Monsoons finally hit here in Santa Fe which really helped cool the house down. I hadn’t baked bread recently because cranking the oven to nearly 500’F for almost 2 hours when it’s already 85’F in the kitchen just wasn’t appealing. I decided my first loaf back was going to be a hearty rye and spent grain sourdough!
Using the lazy sourdough method is actually quite simple. The real key to this method is that you can use your unfed starter straight from the fridge without the need to make a levain. There’s also no autolyse which saves about 30 minutes.
Schedule: Here’s a link to the lazy sourdough method.
The exact schedule I used is at the bottom of this post.
This recipe makes two loaves. Simply divide all the ingredients in half if you only want one loaf.
- 900g bread flour
- 60g dark rye flour
- 40g spent grain flour
- 750g filtered water @ 88’F
- 200g unfed starter straight from fridge (100% hydration)
- 22g sea salt
After mixing the dough, I performed 4 stretch and folds within the first 2 hours. I let the dough bulk ferment at room temperature for a total of 7 hours. I normally would have gone with 8 hours but it was still 78’F in the kitchen toward the end of the day which caused the dough to ferment much faster.
Once the dough had doubled, I shaped the loaves and put them in bannetons that I liberally dusted with rice flour, poppy and sesame seeds. I put the bannetons in vegetable bags and then placed them in the fridge for a 17 hour cold proof.
One hour before baking I started preheating the oven, with dutch ovens inside, to 450’F. When it was time to bake, I took the loaves straight from the fridge and placed them in the preheated dutch ovens, gave them a quick score and then put it in the oven.
I baked the loaf at 450’F for 20 minutes covered, then removed the lid of the dutch ovens and baked for an additional 30 minutes.
These loaves came out looking amazing. The color of the crust is exactly what I look for in a loaf of bread. The poppy and sesame seeds give a really nice attractive look as well.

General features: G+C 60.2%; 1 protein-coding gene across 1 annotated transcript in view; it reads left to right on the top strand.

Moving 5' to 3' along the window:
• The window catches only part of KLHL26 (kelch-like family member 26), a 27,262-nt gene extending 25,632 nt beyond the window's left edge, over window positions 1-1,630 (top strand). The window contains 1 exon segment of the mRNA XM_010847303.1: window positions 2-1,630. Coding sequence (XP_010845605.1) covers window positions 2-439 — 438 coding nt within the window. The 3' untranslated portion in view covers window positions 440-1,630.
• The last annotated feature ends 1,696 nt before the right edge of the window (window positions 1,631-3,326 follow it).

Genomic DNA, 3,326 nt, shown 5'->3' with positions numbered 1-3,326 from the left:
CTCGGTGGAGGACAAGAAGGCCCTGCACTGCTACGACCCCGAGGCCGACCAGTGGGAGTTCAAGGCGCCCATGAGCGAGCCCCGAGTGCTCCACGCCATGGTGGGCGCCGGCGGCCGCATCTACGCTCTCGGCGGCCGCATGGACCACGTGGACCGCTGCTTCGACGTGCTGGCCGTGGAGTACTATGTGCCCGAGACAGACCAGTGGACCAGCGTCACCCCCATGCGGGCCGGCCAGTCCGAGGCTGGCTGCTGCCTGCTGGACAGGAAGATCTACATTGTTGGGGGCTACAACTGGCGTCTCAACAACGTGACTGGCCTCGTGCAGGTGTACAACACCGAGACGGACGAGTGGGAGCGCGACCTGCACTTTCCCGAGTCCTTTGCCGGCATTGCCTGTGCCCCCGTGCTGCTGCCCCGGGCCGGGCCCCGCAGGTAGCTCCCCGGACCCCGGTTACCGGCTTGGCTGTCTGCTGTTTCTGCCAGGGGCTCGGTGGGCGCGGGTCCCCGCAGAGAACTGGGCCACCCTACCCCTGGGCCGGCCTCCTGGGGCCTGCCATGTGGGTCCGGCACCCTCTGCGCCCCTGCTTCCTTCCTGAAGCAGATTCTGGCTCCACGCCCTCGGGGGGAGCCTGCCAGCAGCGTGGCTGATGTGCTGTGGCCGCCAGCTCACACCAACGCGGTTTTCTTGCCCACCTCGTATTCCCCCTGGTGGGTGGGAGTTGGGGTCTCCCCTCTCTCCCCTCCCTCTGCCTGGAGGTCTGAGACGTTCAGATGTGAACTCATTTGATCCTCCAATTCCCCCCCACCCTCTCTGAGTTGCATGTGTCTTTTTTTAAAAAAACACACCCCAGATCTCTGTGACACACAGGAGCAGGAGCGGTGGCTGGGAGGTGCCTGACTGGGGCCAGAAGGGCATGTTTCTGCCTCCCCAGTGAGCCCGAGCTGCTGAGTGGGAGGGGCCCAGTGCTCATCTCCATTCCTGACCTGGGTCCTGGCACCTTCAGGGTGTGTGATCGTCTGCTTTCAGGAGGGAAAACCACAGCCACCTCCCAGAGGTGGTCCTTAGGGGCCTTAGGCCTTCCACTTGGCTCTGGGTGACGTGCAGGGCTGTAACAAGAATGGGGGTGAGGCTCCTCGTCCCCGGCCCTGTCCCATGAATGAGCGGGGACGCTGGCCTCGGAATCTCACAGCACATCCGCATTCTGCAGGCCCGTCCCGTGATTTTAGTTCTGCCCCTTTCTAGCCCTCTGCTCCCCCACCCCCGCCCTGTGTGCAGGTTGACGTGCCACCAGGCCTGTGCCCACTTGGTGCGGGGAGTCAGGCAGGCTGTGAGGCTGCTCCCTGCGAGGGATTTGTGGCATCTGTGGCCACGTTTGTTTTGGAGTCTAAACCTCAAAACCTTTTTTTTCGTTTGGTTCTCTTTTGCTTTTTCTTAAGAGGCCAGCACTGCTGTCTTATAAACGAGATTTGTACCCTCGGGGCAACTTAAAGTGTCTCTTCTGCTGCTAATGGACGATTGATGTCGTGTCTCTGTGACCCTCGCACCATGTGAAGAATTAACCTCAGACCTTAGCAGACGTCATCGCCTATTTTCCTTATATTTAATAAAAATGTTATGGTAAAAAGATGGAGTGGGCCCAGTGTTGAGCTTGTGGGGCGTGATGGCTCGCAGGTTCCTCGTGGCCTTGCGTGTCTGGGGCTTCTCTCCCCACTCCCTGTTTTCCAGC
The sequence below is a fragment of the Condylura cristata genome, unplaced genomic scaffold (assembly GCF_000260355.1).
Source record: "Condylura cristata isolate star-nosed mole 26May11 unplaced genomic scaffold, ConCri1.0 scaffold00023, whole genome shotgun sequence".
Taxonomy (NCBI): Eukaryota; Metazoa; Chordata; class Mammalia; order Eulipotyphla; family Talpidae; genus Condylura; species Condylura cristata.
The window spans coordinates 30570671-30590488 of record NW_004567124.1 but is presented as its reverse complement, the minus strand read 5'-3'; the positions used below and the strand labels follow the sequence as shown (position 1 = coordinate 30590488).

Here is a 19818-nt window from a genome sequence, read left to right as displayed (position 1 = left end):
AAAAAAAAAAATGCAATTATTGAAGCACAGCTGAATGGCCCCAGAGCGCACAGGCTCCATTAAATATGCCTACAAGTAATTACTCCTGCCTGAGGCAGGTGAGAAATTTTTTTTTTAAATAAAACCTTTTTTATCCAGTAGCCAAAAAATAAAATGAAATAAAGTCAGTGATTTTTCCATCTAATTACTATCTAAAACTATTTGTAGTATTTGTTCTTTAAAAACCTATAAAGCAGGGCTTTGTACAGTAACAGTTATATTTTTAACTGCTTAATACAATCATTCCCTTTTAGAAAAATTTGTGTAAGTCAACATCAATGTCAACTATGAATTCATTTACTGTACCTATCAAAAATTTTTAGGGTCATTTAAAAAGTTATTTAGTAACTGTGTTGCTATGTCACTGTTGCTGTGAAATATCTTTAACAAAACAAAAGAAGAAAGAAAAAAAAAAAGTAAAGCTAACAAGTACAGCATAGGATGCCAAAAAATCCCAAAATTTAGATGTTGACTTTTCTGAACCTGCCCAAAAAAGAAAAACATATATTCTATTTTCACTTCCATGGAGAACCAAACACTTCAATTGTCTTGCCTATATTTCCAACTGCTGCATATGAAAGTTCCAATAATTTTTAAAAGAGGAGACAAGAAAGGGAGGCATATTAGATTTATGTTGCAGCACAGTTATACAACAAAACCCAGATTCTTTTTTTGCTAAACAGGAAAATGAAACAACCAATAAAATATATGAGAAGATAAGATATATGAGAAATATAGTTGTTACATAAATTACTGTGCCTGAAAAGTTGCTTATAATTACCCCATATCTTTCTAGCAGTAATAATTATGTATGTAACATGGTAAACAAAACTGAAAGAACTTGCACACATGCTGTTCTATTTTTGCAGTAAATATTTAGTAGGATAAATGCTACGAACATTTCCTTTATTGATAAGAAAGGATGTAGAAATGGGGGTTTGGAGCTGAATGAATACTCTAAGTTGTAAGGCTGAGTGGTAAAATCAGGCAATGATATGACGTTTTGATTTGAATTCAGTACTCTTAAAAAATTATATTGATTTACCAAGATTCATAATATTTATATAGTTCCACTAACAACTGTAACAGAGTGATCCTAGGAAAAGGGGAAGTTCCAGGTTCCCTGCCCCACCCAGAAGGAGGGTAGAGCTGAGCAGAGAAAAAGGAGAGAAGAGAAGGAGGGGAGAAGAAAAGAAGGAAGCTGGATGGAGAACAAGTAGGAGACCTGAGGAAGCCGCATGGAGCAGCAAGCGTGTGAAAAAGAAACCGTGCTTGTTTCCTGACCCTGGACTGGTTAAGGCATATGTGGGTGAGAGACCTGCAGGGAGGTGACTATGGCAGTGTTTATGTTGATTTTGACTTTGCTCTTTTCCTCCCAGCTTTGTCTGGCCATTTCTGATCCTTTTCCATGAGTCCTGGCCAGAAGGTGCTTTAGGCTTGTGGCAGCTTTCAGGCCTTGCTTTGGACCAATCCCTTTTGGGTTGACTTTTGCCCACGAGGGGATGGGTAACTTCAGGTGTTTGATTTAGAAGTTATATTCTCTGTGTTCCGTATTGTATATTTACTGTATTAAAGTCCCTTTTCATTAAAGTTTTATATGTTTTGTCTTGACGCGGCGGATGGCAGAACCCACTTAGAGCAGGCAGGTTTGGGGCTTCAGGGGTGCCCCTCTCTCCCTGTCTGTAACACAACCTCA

The crumb picked up some great color from the addition of the spent grain and dark rye flours. I probably could have added a little more of each but I’m very happy with how this turned out.
As I’ve stated before, I’m a fan of slightly tighter crumbs so I can slather the bread with jam or dunk it in soup and not have it fall apart. This is the exact crumb I got in these loaves.
My Baking Notes
- Ambient Temperature @ mixing: 74’F
- Mixed @ 12:50pm on July 27th
- Dough was 85’F at mixing
- 4 stretch and folds in first 2 hours
- Started proof @ 8:00pm on July 27th (~7 hour bulk fermentation at room temp which got to 76’F)
- Preheated oven @ 11:15am on July 28th (~17 hour cold proof)
- Out of fridge and into oven @ 12:15pm
One Comment Add yours
Hello fellow “sourdougher”. A term I made up for us crazed sourdough home bakers that keep inventing new methods and recipes to enhance our bread. And you sir are a master in this game of bread.
I have made a few tweaks of my own using your Rye Spent sourdough recipe and it has now become my go to rye fix when I crave it. I made it using fresh Spent that came right out of the brewery down the street from me. It was delicious. I didn’t even make it into floor instead I just added right into the dough and it made a tight crumb moist not gummy with a hard crust. Definitely something I would suggest for those not wanting to make their Spent into flour.
My next current experiment is to use the new starter I made feeding it with Rye and the fresh Spent as a feed and see how the loaf will turn out. 🤞
Thank you for your inspirational vibe.
Happy baking. mm